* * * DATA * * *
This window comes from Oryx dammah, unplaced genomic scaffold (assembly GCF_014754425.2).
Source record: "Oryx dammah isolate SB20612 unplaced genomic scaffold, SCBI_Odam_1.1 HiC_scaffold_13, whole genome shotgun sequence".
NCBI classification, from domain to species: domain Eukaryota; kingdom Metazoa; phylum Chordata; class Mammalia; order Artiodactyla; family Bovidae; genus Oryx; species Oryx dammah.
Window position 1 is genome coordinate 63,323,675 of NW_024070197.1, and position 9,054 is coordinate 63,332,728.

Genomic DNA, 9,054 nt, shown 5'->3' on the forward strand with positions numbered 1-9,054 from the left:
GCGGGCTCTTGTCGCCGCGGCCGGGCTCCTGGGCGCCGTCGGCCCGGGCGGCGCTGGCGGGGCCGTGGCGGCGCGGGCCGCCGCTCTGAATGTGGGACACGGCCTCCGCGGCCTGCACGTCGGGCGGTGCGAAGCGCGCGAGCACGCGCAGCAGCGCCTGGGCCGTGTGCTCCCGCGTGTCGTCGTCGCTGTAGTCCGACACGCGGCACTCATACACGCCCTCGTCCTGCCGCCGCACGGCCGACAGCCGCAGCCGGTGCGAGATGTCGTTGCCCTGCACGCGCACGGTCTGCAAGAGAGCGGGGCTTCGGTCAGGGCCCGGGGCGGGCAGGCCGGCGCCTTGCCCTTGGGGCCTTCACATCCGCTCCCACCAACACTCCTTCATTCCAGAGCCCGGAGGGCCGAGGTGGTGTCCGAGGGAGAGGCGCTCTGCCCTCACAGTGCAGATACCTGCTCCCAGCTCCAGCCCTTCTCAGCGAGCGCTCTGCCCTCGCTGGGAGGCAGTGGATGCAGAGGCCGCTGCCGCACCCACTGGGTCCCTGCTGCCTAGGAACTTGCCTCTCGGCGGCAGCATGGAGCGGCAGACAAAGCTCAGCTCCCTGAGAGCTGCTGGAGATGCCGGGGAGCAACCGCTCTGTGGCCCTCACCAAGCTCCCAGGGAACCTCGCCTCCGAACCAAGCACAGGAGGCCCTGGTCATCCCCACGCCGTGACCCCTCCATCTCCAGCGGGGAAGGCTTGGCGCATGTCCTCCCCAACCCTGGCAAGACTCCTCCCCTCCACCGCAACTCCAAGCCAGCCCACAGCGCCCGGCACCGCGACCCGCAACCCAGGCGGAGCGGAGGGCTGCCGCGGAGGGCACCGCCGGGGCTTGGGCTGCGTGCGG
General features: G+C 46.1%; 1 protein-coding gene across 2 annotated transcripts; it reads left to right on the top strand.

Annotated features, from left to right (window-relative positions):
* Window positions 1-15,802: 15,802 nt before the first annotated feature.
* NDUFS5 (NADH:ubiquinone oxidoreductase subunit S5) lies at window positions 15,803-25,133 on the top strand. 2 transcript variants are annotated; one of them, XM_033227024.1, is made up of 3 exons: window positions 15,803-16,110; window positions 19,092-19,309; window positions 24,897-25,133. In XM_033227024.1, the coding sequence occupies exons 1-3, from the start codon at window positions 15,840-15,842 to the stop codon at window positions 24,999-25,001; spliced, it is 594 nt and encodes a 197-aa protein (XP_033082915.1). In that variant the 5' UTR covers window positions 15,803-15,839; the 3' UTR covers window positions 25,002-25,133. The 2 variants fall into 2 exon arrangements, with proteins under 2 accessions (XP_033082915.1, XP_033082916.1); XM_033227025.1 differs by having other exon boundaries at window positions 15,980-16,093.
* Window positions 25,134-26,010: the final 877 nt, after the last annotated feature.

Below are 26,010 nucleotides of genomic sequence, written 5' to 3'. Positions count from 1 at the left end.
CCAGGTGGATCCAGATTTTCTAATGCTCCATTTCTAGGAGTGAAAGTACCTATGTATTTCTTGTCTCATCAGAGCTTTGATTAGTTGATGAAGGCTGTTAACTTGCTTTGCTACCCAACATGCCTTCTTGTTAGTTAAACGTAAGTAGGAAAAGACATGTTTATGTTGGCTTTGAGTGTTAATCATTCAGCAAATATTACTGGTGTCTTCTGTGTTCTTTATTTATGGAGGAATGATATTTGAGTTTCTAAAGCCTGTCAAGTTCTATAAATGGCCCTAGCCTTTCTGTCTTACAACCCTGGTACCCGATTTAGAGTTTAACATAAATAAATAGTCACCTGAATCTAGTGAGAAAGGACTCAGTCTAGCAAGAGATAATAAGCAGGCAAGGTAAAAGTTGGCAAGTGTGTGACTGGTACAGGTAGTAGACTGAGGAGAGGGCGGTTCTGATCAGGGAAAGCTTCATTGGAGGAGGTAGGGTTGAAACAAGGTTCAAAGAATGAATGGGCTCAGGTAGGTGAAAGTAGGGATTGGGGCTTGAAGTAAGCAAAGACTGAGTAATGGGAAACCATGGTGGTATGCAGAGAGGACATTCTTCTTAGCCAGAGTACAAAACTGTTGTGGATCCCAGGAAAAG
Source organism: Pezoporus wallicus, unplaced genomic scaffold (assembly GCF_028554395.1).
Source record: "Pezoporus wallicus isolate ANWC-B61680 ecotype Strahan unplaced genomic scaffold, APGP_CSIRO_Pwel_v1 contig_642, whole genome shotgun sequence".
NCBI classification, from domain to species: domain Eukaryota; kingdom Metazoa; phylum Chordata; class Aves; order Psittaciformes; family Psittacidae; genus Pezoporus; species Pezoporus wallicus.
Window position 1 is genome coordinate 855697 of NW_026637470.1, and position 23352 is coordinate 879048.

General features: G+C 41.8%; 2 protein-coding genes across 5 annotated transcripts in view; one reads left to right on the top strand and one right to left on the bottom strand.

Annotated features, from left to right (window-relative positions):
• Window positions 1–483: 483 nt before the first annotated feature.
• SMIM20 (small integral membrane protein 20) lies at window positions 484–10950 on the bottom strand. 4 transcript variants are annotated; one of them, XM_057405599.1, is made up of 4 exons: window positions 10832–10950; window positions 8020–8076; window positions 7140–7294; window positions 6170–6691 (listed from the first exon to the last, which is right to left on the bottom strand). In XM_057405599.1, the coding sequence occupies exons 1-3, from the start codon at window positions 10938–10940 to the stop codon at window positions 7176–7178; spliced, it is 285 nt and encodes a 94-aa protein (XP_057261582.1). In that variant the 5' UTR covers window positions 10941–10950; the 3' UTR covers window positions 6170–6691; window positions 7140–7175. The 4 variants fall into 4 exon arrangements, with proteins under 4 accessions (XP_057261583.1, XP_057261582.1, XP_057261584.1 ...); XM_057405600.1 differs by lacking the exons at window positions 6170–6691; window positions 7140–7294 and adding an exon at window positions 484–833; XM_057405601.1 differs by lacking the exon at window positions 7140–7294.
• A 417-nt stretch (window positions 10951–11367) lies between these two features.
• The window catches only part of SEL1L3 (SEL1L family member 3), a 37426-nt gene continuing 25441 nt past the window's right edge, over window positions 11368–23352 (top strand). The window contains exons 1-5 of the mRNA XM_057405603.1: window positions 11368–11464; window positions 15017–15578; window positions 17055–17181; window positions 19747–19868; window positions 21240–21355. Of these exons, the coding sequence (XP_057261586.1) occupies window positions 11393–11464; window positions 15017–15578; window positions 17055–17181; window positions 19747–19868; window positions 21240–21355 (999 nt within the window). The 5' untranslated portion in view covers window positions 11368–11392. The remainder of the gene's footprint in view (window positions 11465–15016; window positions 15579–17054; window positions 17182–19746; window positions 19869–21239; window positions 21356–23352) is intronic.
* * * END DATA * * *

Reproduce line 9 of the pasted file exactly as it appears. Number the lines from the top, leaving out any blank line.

* Window positions 1-15,802: 15,802 nt before the first annotated feature.